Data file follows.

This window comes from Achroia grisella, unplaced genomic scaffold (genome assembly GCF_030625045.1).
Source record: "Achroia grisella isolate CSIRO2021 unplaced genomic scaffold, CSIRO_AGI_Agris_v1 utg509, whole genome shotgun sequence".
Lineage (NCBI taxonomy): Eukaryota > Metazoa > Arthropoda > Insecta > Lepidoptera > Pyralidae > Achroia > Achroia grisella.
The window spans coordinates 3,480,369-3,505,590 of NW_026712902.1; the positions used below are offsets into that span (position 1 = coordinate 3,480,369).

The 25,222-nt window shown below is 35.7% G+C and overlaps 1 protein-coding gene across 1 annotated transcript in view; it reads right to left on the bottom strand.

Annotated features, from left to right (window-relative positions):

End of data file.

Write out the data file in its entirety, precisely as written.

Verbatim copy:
This window comes from Achroia grisella, unplaced genomic scaffold (genome assembly GCF_030625045.1).
Source record: "Achroia grisella isolate CSIRO2021 unplaced genomic scaffold, CSIRO_AGI_Agris_v1 utg509, whole genome shotgun sequence".
Lineage (NCBI taxonomy): Eukaryota > Metazoa > Arthropoda > Insecta > Lepidoptera > Pyralidae > Achroia > Achroia grisella.
The window spans coordinates 3,480,369-3,505,590 of NW_026712902.1; the positions used below are offsets into that span (position 1 = coordinate 3,480,369).

The 25,222-nt window shown below is 35.7% G+C and overlaps 1 protein-coding gene across 1 annotated transcript in view; it reads right to left on the bottom strand.

Annotated features, from left to right (window-relative positions):